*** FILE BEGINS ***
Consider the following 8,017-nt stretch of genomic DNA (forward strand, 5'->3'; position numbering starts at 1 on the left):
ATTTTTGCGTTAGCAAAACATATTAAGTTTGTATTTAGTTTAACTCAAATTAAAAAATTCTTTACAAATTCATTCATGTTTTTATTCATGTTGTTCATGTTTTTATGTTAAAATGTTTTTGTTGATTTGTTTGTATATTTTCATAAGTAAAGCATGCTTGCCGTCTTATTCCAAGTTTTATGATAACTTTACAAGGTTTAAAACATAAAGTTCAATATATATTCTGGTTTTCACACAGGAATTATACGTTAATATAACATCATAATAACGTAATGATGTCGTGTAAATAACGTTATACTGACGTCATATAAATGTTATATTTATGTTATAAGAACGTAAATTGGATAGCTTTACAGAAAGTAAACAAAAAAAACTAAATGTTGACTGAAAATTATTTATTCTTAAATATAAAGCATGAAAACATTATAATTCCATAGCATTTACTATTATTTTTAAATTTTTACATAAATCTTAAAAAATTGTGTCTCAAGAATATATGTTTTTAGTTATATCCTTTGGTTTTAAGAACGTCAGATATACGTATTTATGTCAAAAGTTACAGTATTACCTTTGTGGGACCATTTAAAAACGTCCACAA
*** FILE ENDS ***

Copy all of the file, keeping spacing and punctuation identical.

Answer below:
Consider the following 8,017-nt stretch of genomic DNA (forward strand, 5'->3'; position numbering starts at 1 on the left):
ATTTTTGCGTTAGCAAAACATATTAAGTTTGTATTTAGTTTAACTCAAATTAAAAAATTCTTTACAAATTCATTCATGTTTTTATTCATGTTGTTCATGTTTTTATGTTAAAATGTTTTTGTTGATTTGTTTGTATATTTTCATAAGTAAAGCATGCTTGCCGTCTTATTCCAAGTTTTATGATAACTTTACAAGGTTTAAAACATAAAGTTCAATATATATTCTGGTTTTCACACAGGAATTATACGTTAATATAACATCATAATAACGTAATGATGTCGTGTAAATAACGTTATACTGACGTCATATAAATGTTATATTTATGTTATAAGAACGTAAATTGGATAGCTTTACAGAAAGTAAACAAAAAAAACTAAATGTTGACTGAAAATTATTTATTCTTAAATATAAAGCATGAAAACATTATAATTCCATAGCATTTACTATTATTTTTAAATTTTTACATAAATCTTAAAAAATTGTGTCTCAAGAATATATGTTTTTAGTTATATCCTTTGGTTTTAAGAACGTCAGATATACGTATTTATGTCAAAAGTTACAGTATTACCTTTGTGGGACCATTTAAAAACGTCCACAA